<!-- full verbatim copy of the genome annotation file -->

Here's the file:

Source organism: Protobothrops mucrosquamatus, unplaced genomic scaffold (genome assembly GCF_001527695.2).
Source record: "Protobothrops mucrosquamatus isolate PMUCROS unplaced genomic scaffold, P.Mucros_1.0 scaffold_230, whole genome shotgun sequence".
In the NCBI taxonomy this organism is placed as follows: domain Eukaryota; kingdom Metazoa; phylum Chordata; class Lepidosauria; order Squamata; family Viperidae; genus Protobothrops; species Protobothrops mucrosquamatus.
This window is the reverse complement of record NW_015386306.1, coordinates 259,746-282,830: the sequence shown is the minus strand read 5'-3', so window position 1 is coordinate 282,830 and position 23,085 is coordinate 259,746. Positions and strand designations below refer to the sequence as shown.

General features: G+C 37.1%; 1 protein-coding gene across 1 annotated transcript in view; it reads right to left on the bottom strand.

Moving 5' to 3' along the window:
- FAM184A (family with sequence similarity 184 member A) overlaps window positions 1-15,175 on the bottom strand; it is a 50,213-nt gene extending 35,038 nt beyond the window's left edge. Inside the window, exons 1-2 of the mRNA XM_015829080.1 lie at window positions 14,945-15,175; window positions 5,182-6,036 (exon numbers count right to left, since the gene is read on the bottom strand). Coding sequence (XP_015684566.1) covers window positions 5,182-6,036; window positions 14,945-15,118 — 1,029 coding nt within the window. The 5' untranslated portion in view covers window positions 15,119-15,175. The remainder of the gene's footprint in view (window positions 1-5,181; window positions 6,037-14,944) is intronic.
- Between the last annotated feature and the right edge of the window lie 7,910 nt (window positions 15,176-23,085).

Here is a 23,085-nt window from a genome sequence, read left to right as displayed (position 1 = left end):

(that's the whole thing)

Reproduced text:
Source organism: Protobothrops mucrosquamatus, unplaced genomic scaffold (genome assembly GCF_001527695.2).
Source record: "Protobothrops mucrosquamatus isolate PMUCROS unplaced genomic scaffold, P.Mucros_1.0 scaffold_230, whole genome shotgun sequence".
In the NCBI taxonomy this organism is placed as follows: domain Eukaryota; kingdom Metazoa; phylum Chordata; class Lepidosauria; order Squamata; family Viperidae; genus Protobothrops; species Protobothrops mucrosquamatus.
This window is the reverse complement of record NW_015386306.1, coordinates 259,746-282,830: the sequence shown is the minus strand read 5'-3', so window position 1 is coordinate 282,830 and position 23,085 is coordinate 259,746. Positions and strand designations below refer to the sequence as shown.

General features: G+C 37.1%; 1 protein-coding gene across 1 annotated transcript in view; it reads right to left on the bottom strand.

Moving 5' to 3' along the window:
- FAM184A (family with sequence similarity 184 member A) overlaps window positions 1-15,175 on the bottom strand; it is a 50,213-nt gene extending 35,038 nt beyond the window's left edge. Inside the window, exons 1-2 of the mRNA XM_015829080.1 lie at window positions 14,945-15,175; window positions 5,182-6,036 (exon numbers count right to left, since the gene is read on the bottom strand). Coding sequence (XP_015684566.1) covers window positions 5,182-6,036; window positions 14,945-15,118 — 1,029 coding nt within the window. The 5' untranslated portion in view covers window positions 15,119-15,175. The remainder of the gene's footprint in view (window positions 1-5,181; window positions 6,037-14,944) is intronic.
- Between the last annotated feature and the right edge of the window lie 7,910 nt (window positions 15,176-23,085).

Here is a 23,085-nt window from a genome sequence, read left to right as displayed (position 1 = left end):